We also want the text slightly to the left or right, here I’ve created a new variable label_padding to help us subtract or add a little bit to the x position. To make sure our labels show up on our plat, we also need to adjust our x axis with scale_x_continuous().

label_padding = .2
font_size = '14px'
font_rank_size = '16px'

  #add in labels on the left side
  ggtext::geom_richtext(data = image_data|>filter(season==2018), 
                        mapping=aes(y=rank, x=season-label_padding, 
                                    label.size=NA, family="sans",
                                    label=glue("<span style='font-size:{font_size};'>{team_name}<span style='color:white;'>...</span><span style='font-size:{font_rank_size};'>**{rank}**</span></span>")))+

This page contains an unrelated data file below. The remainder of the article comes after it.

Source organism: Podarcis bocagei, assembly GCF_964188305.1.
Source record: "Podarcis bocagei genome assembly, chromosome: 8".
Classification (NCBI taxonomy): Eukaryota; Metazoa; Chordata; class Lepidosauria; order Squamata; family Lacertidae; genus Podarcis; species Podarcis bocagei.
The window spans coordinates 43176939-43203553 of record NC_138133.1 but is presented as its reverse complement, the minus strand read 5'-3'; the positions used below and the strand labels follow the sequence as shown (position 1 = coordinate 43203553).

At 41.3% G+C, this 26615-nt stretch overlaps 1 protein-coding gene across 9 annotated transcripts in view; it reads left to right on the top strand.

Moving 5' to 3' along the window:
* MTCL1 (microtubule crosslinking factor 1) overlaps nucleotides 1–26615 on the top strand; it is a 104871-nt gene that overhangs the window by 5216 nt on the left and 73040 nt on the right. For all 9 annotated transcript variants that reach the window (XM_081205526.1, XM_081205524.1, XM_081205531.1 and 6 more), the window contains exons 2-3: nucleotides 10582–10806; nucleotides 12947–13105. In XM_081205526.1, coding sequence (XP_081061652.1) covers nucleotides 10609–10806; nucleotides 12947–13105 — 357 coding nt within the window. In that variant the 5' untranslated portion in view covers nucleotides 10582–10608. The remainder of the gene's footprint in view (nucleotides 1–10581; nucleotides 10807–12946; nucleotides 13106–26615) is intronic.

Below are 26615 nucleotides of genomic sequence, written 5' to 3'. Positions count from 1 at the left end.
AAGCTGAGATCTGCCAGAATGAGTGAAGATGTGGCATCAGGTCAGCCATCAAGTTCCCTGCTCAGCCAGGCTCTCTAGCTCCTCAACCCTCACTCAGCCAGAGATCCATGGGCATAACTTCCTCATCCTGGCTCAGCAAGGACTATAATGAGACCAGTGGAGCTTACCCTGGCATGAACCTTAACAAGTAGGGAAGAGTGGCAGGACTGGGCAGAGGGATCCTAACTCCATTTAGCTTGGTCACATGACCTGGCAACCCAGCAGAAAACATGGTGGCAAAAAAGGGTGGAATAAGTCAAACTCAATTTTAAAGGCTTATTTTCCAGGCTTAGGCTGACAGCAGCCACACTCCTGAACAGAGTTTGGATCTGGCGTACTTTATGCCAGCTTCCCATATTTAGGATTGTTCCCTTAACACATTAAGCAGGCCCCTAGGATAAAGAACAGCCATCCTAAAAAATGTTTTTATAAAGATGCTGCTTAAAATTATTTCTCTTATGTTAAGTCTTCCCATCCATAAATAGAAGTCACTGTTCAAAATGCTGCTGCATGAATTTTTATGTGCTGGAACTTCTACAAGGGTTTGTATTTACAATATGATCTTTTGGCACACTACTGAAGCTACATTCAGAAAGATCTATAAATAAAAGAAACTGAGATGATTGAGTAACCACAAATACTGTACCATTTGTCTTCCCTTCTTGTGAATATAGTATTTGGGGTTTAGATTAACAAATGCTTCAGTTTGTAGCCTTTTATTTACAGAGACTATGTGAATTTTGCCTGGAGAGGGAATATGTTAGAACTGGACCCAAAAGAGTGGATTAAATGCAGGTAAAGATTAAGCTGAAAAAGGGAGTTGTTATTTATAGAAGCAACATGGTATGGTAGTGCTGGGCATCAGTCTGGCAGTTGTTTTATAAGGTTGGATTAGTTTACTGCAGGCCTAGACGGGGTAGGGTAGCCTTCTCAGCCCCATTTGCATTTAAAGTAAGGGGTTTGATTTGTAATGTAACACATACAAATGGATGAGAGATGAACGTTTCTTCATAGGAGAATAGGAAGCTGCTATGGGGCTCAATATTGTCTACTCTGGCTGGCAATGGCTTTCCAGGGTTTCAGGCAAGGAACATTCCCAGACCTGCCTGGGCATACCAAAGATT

#add in labels on the right side
  ggtext::geom_richtext(data = image_data|>filter(season==2022), 
                        mapping=aes(y=rank, x=season+label_padding, 
                                    label=glue("<span style='font-size:{font_size};'><span style='font-size:{font_rank_size};'>**{rank}**</span><span style='color:white;'>...</span>{team_name}</span>")))+
  #reverse y axis for rankings
  #add breathing room in x axis to account for labels, change breaks to season years
  scale_x_continuous(limits=c(2016.5,2023.5), breaks=2018:2022)


Finishing Touches

There are so many styling tricks we can apply with ggtext. We’ll use it again here to set up our title and subtitle. In our subtitle text, let’s call out Brighton & Hove Albion and Leicester City in their respective plot colors.